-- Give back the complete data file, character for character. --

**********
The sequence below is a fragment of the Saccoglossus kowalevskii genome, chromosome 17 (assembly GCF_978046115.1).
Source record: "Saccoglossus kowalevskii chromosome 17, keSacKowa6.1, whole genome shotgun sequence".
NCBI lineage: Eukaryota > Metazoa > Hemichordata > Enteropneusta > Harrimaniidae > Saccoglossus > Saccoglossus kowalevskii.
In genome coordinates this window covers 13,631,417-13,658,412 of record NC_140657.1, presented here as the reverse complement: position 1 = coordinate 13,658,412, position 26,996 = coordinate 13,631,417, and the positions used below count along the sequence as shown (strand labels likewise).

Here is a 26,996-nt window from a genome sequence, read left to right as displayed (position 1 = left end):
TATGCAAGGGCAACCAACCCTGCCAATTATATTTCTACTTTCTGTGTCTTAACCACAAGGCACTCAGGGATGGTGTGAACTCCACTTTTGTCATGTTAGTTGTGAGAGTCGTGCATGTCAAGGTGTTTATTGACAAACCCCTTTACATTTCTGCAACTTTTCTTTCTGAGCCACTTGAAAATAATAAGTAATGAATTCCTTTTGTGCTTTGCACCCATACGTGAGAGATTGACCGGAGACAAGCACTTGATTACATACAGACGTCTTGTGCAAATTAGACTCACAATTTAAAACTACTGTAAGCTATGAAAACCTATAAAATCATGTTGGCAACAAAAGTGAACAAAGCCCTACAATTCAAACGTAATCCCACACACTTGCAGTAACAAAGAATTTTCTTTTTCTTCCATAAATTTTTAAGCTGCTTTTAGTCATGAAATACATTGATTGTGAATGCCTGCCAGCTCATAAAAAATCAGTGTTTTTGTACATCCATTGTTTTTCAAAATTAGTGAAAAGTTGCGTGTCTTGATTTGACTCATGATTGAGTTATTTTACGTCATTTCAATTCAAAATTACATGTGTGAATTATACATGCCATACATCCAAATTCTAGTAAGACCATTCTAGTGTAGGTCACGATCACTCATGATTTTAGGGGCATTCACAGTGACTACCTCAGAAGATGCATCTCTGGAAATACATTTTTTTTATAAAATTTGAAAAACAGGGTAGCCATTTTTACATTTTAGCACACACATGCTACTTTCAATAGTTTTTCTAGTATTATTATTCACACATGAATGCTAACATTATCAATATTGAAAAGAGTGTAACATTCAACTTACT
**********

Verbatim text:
The sequence below is a fragment of the Saccoglossus kowalevskii genome, chromosome 17 (assembly GCF_978046115.1).
Source record: "Saccoglossus kowalevskii chromosome 17, keSacKowa6.1, whole genome shotgun sequence".
NCBI lineage: Eukaryota > Metazoa > Hemichordata > Enteropneusta > Harrimaniidae > Saccoglossus > Saccoglossus kowalevskii.
In genome coordinates this window covers 13,631,417-13,658,412 of record NC_140657.1, presented here as the reverse complement: position 1 = coordinate 13,658,412, position 26,996 = coordinate 13,631,417, and the positions used below count along the sequence as shown (strand labels likewise).

Here is a 26,996-nt window from a genome sequence, read left to right as displayed (position 1 = left end):
TATGCAAGGGCAACCAACCCTGCCAATTATATTTCTACTTTCTGTGTCTTAACCACAAGGCACTCAGGGATGGTGTGAACTCCACTTTTGTCATGTTAGTTGTGAGAGTCGTGCATGTCAAGGTGTTTATTGACAAACCCCTTTACATTTCTGCAACTTTTCTTTCTGAGCCACTTGAAAATAATAAGTAATGAATTCCTTTTGTGCTTTGCACCCATACGTGAGAGATTGACCGGAGACAAGCACTTGATTACATACAGACGTCTTGTGCAAATTAGACTCACAATTTAAAACTACTGTAAGCTATGAAAACCTATAAAATCATGTTGGCAACAAAAGTGAACAAAGCCCTACAATTCAAACGTAATCCCACACACTTGCAGTAACAAAGAATTTTCTTTTTCTTCCATAAATTTTTAAGCTGCTTTTAGTCATGAAATACATTGATTGTGAATGCCTGCCAGCTCATAAAAAATCAGTGTTTTTGTACATCCATTGTTTTTCAAAATTAGTGAAAAGTTGCGTGTCTTGATTTGACTCATGATTGAGTTATTTTACGTCATTTCAATTCAAAATTACATGTGTGAATTATACATGCCATACATCCAAATTCTAGTAAGACCATTCTAGTGTAGGTCACGATCACTCATGATTTTAGGGGCATTCACAGTGACTACCTCAGAAGATGCATCTCTGGAAATACATTTTTTTTATAAAATTTGAAAAACAGGGTAGCCATTTTTACATTTTAGCACACACATGCTACTTTCAATAGTTTTTCTAGTATTATTATTCACACATGAATGCTAACATTATCAATATTGAAAAGAGTGTAACATTCAACTTACT